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Kansas Comedian Chris Porter at The Improv

In Clubs, Culture
HEARTLAND MAN Chris Porter, who recently released ‘A Man From Kansas,’ comes to San Jose in search of new material.

HEARTLAND MAN Chris Porter, who recently released ‘A Man From Kansas,’ comes to San Jose in search of new material.

CHRIS PORTER SUMS up his latest standup special by highlighting what it lacks: “No politics, no religion, no racism,” Porter says of A Man From Kansas. Throughout his new special, Porter steers clear of overt partisanship, while still lampooning the tribal rituals that serve as flashpoints in the broader culture wars. “Hipster food,” people complacent with—or even proud of their ignorance—and toxic masculinity all draw his ire.

In A Man From Kansas we find Porter critical, matter-of-fact and annoyed. He pokes fun at social and cultural happenings in everyday life, but he rarely, if ever, mentions politics or religion—controversial themes which many contemporary comics employ. Still, his tactful criticisms do skirt hot button issues.

In one bit, Porter laments the trend of yuppies’ tendency to overthink comfort food. Porter is irked by the ubiquity of cheeseburgers topped with garlic aioli, arugula and havarti, and the dearth of no-frills diner fare in Los Angeles: “I just want breakfast, you know what I’m saying? I don’t want a Radiohead album.”

Later on, Porter critiques self-important ignoramuses and their penchant for shouting dumb ideas at anyone who will listen. Calling out flat-earthers and chemtrail believers, Porter goes off on those who have turned the internet into an echo chamber of idiocy and crackpot theories. “Google is not an answer engine; it’s a search engine,” Porter yells. “It doesn’t tell you when you’re being a dumbass. It just connects you with 80,000 other dumbasses who think the same dumbass shit as you do.”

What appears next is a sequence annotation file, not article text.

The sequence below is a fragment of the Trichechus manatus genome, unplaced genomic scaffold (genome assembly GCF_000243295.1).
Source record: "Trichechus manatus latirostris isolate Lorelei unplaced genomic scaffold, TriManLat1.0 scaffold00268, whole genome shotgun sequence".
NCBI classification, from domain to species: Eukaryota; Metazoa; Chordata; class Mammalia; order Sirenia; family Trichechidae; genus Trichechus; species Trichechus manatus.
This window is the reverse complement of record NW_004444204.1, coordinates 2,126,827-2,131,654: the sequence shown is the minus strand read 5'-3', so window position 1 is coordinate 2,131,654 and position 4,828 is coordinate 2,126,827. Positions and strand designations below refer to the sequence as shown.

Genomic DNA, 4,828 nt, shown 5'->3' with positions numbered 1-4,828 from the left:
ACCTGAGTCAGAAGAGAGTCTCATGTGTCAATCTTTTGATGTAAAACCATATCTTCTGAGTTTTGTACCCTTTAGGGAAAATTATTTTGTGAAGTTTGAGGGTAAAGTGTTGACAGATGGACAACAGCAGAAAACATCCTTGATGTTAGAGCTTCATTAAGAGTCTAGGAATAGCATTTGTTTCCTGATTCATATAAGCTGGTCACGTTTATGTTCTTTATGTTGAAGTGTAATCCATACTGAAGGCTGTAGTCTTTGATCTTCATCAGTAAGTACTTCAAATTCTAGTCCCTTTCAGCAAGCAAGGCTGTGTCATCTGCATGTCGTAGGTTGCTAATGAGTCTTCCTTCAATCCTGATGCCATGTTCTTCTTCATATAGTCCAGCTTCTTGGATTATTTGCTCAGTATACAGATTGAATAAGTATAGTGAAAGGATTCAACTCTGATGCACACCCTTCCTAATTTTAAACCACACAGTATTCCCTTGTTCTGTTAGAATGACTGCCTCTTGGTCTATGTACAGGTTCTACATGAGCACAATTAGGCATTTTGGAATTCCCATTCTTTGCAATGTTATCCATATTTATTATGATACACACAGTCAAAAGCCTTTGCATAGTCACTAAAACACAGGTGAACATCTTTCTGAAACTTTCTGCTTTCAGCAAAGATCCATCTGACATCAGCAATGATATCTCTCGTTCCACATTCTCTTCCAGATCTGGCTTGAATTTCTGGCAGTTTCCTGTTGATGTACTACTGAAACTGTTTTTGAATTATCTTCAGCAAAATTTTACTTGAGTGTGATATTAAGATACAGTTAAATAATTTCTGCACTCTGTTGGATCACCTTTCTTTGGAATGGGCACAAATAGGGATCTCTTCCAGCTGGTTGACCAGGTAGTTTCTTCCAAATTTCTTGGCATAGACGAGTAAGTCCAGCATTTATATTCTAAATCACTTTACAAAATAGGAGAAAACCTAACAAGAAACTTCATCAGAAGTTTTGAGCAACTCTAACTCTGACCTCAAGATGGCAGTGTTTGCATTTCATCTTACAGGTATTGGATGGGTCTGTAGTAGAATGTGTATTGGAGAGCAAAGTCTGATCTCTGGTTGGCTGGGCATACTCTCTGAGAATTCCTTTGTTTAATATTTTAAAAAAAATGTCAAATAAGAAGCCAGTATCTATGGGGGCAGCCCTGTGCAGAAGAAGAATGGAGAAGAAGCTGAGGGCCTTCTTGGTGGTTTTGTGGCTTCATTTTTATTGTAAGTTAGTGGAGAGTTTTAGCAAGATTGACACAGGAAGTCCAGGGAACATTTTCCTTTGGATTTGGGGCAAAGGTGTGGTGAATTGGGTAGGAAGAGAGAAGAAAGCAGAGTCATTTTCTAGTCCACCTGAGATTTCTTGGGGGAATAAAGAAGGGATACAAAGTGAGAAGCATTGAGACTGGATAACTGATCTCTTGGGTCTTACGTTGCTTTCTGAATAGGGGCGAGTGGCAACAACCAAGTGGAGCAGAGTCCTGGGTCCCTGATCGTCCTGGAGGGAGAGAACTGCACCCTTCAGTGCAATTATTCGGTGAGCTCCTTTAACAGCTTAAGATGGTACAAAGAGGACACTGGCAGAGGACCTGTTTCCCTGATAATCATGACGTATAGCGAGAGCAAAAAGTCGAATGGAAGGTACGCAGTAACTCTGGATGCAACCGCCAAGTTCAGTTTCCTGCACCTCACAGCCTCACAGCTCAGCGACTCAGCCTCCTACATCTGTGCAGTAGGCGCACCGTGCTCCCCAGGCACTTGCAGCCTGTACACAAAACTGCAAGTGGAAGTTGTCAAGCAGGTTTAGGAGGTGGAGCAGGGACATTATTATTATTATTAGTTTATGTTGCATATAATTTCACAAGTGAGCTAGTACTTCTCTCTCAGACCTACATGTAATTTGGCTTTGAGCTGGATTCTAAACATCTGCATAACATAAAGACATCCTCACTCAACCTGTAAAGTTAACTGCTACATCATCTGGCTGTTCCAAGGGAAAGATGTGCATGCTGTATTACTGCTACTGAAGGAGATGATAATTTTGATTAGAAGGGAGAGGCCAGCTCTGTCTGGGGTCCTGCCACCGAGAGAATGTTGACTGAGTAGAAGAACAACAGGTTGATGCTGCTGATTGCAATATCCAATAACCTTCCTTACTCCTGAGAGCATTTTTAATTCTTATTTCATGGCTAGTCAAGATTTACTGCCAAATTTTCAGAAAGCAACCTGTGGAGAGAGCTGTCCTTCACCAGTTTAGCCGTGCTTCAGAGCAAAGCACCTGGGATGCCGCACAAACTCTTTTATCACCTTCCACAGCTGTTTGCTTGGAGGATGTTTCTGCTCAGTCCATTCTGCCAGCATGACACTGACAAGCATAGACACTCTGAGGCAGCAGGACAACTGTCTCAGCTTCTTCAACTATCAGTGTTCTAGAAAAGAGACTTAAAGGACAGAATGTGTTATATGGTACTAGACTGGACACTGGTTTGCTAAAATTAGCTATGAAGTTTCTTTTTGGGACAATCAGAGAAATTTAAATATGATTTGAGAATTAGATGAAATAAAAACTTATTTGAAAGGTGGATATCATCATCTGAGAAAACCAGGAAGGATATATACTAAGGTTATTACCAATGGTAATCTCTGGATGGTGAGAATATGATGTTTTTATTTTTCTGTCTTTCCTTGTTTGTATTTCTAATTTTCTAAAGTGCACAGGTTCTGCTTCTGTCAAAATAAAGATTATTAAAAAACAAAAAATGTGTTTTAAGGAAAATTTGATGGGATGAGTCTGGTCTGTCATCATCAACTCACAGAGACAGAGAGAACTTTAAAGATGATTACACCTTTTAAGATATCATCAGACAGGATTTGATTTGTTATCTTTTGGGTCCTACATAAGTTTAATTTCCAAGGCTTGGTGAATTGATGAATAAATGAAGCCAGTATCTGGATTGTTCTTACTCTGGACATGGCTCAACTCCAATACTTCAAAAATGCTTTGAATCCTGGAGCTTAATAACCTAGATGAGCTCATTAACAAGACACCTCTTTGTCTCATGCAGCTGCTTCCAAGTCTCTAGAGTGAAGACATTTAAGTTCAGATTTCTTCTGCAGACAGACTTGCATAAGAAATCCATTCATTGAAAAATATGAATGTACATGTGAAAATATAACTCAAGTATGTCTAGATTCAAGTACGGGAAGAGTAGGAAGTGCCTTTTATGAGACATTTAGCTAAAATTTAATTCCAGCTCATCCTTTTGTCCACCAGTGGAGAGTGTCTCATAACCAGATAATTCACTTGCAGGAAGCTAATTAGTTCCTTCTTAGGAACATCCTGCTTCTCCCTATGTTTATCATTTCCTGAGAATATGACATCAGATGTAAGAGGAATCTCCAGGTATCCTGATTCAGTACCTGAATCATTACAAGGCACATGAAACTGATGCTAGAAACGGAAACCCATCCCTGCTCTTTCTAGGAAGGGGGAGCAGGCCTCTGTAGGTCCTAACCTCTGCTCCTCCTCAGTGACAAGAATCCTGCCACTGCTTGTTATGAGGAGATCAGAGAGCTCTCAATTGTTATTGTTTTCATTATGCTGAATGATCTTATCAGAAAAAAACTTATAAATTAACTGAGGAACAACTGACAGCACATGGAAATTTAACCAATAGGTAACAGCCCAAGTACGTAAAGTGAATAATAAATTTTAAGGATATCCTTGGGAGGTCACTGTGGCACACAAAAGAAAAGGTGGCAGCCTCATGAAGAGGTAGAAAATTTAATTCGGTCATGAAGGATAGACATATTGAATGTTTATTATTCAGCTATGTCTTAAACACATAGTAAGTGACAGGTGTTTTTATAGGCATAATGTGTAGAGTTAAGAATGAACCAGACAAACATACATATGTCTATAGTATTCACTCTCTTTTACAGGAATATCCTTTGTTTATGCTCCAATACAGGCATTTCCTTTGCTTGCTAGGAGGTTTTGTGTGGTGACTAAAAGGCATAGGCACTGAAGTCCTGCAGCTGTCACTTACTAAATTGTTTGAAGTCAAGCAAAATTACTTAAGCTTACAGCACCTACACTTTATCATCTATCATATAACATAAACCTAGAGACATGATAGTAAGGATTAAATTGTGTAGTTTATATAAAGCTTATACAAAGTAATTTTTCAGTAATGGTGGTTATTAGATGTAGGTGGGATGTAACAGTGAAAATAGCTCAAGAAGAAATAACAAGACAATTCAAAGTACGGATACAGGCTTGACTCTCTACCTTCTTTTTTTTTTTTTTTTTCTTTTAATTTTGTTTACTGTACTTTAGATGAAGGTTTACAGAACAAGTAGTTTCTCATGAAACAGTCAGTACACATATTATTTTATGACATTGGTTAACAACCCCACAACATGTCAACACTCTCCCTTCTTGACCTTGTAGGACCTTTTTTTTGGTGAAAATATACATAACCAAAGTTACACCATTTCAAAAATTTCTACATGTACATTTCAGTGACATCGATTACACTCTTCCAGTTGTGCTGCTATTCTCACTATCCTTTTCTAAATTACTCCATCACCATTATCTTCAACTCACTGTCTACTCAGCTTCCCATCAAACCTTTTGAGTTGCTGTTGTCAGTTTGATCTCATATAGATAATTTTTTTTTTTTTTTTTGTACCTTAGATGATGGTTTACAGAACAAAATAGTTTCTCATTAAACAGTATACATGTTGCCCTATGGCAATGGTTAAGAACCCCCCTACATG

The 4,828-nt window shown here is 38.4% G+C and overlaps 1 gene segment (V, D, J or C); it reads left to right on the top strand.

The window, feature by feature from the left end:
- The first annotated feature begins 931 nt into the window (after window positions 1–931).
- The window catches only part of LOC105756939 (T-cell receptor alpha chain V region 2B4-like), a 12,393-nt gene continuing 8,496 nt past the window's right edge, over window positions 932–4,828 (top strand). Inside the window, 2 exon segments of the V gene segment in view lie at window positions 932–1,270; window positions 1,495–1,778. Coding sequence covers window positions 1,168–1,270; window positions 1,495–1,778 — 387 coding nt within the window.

Born and raised in Shawnee, Kansas, a suburb of Kansas City, Porter cut his teeth on the Midwest standup circuit before moving out to Los Angeles. He’s appeared on Season 4 of NBC’s Last Comic Standing and Tommy Chong’s [email protected] and has a trio of hour-long specials to his name. His blunt observational humor and clever, self-deprecating anecdotes certainly make for a winning combination, but Porter credits his success in large part to his aversion to direct political commentary.

“It’s just so polarized today,” Porter says, explaining his policy. “Nowadays, it’s hard to have a good conversation about these things. I dont think its our job as comedians to always provide a political angle. There’s so much other stuff to talk about that’s funny and that isn’t divisive.”

However, Porter’s acts still dance around tough topics. One particularly thorny issue he tackles in A Man From Kansas is toxic masculinity. Far too many men, he says, are unable to express emotions outside of happiness, anger and confusion, which often overlap. Porter also takes aim at “douchebags in positions of power,” who abuse their station to abuse and degrade women. He implores men to step their game up and rebuild what he refers to as “the man-brand” by treating women with respect.

Oh… And one more thing: “Please, for the love of God, stop sending people pictures of your dick,” he cracks. 

Porter, who’s been performing for 20 years, is getting ready to embark on yet another tour, which will bring him to the Bay Area for a four-night residency at the San Jose Improv. He’s looking forward to the road, as it is the place where he generates the majority of his material. After the release of a special, he’ll start from scratch, looking for new topics to tease out. Once he’s hit upon something he feels is resonating, he’ll sit down with a paper and pen, and map out the many possible directions the joke might go.

Still, keeping his performances fresh means leaving plenty of breathing room for his developing material. This is why, Porter says he enjoys playing places like San Jose.

“I’ve found that audiences on the coasts tend to be more open for you to explore” compared to audiences in other parts of the country, Porter says. “They’re cool with you not being funny for a second as you’re trying to find a new joke or premise. A lot of audiences out here are kind of hip to that. Folks in the Midwest tend to want to just hear the hits.”

Chris Porter
Thu-Sun, Various Times, $20+
The Improv, San Jose

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